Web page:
Covalent Layer-by-Layer Synthesis of Responsive Porous Filters
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Poly(N-isopropylacrylamide) (PNIPAM), a temperature responsive polymer, undergoes a phase change at a lower critical solution temperature (LCST) in aqueous solutions. For PNIPAM this temperature is 32 °C in water. Below the LCST, the polymer is readily solvated by water. As the temperature of the solution increases, the polymer undergoes a phase transition so that above the LCST it is no longer water soluble. The LCST of PNIPAM may be changed by the addition of salt solutions from the Hofmeister series which will follow the Hofmeister effect for salting-in and salting-out the polymer. Temperature responsive polymers may be grafted to a surface in a variety of methods to create responsive thin films that exhibit a change in wettability. The surface wettability is directly related to the polymers ability to be solvated in its coil conformation. When PNIPAM is grafted to a surface, the surface becomes alternatively hydrophobic and hydrophilic in response to both temperature and the anions in the Hofmeister series which take the surface either above or below the LCST of PNIPAM. The synthesis of responsive nanocomposite grafts was successfully applied to glass slides and three-dimensional surfaces, porous glass frits which were capable of controlling the passive flow rate. The nanocomposite graft was assembled in a covalent layer-by-layer approach to create more chemically robust surfaces, and also to incorporate nanoparticles into the graft for increased surface roughness and therefore improve wettability response. Because of a much greater inherent roughness to a glass frit, characterization of the polymers and nanoparticles was performed before they were covalently bound to the surface. The final product, a functionalized frit with a PNIPAM/SiO2 nanocomposite graft, was analyzed by observing changes in the passive permeation rate of the frit between water and salt solutions. These changes in flow were indicative of the surface bound PNIPAM changing between its hydrophilic and hydrophobic conformation in response to water and concentrations of kosmotropic salts such as sodium sulfate and sodium citrate. In addition to the solute response, the frit was also determined to be responsive to temperature and concentration. Water exhibited a passive flow rate 1000 times faster than a kosmotropic salt but had a similar flow rate to that a chaotropic salt. By measuring the flow rate of 0.5 M Na2SO4 at ~7 °C in a cold room and at room temperature it was observed that sodium sulfate in the cold room passed through the frit at a rate 100 times faster than at room temperature. Because of the hysteresis of PNIPAM documented in literature, washing procedures were kept consistent between experiments to achieve more reproducible results. It was concluded that the frits were temperature responsive and had relative standard deviations below 25 percent for flow rates on a single frit. However, standard deviations of flow rates between frits were higher. This was likely due to a combination of factors, such as the frits’ pore size range of 10 μm resulting in the possibility of varied degrees of functionalization of each frit.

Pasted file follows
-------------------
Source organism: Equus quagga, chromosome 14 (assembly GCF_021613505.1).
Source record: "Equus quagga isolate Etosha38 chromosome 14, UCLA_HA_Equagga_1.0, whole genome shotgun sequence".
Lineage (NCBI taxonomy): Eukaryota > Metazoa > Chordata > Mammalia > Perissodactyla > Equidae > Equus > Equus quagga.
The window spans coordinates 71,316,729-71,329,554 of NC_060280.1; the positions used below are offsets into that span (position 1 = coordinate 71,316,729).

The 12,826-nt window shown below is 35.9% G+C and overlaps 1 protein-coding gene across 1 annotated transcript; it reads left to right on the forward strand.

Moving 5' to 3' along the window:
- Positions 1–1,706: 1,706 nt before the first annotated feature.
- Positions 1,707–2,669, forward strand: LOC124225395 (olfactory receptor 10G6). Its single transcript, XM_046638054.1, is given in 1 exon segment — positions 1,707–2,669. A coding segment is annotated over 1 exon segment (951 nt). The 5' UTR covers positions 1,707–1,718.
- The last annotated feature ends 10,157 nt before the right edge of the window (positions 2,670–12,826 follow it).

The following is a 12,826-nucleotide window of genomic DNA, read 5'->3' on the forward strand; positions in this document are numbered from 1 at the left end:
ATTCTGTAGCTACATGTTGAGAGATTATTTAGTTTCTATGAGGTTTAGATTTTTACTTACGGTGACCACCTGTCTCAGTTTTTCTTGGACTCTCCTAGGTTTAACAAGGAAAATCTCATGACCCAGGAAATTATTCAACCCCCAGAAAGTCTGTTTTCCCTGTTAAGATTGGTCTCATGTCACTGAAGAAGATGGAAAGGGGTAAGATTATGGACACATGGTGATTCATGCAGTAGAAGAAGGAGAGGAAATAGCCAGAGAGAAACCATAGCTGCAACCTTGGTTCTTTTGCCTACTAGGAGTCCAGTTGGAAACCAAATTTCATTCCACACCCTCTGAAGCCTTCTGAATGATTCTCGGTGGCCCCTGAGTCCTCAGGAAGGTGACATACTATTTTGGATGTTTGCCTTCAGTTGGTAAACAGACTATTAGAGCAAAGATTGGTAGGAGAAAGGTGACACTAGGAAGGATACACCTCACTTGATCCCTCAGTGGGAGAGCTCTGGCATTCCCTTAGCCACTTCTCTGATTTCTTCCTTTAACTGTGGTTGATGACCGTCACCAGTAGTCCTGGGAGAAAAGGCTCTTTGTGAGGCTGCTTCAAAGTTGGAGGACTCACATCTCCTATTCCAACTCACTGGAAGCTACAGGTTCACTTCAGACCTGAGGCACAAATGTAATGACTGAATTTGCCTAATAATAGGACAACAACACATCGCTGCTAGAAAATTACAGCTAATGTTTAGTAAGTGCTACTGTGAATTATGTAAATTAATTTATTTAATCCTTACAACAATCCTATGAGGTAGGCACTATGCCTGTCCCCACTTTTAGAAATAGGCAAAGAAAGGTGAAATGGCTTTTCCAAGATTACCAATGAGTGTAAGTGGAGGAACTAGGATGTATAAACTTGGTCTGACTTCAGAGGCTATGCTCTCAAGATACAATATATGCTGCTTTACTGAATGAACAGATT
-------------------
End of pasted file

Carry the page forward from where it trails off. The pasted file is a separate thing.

Allen, Ainsley Larue (2011). Covalent Layer-by-Layer Synthesis of Responsive Porous Filters. Master's thesis, Texas A&M University. Available electronically from